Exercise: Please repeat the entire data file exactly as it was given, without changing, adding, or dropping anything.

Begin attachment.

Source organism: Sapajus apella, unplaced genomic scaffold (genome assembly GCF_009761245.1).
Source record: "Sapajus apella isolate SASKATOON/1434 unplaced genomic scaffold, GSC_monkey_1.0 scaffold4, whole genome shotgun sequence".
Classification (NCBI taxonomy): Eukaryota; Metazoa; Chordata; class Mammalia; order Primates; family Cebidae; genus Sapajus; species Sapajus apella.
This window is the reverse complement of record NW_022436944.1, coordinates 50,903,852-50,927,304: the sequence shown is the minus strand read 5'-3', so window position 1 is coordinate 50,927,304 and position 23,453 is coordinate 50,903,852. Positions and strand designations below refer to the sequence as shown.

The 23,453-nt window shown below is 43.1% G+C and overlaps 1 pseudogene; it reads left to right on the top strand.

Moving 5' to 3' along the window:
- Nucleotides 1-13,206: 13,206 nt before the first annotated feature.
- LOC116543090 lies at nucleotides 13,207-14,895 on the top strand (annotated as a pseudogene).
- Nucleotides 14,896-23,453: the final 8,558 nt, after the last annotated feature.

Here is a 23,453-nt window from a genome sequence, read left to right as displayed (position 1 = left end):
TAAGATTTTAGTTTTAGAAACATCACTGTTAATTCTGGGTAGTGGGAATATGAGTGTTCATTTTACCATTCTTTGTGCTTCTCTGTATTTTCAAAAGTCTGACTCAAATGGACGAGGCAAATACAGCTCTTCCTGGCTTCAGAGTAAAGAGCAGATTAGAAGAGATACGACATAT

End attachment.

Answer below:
Source organism: Sapajus apella, unplaced genomic scaffold (genome assembly GCF_009761245.1).
Source record: "Sapajus apella isolate SASKATOON/1434 unplaced genomic scaffold, GSC_monkey_1.0 scaffold4, whole genome shotgun sequence".
Classification (NCBI taxonomy): Eukaryota; Metazoa; Chordata; class Mammalia; order Primates; family Cebidae; genus Sapajus; species Sapajus apella.
This window is the reverse complement of record NW_022436944.1, coordinates 50,903,852-50,927,304: the sequence shown is the minus strand read 5'-3', so window position 1 is coordinate 50,927,304 and position 23,453 is coordinate 50,903,852. Positions and strand designations below refer to the sequence as shown.

The 23,453-nt window shown below is 43.1% G+C and overlaps 1 pseudogene; it reads left to right on the top strand.

Moving 5' to 3' along the window:
- Nucleotides 1-13,206: 13,206 nt before the first annotated feature.
- LOC116543090 lies at nucleotides 13,207-14,895 on the top strand (annotated as a pseudogene).
- Nucleotides 14,896-23,453: the final 8,558 nt, after the last annotated feature.

Here is a 23,453-nt window from a genome sequence, read left to right as displayed (position 1 = left end):
TAAGATTTTAGTTTTAGAAACATCACTGTTAATTCTGGGTAGTGGGAATATGAGTGTTCATTTTACCATTCTTTGTGCTTCTCTGTATTTTCAAAAGTCTGACTCAAATGGACGAGGCAAATACAGCTCTTCCTGGCTTCAGAGTAAAGAGCAGATTAGAAGAGATACGACATAT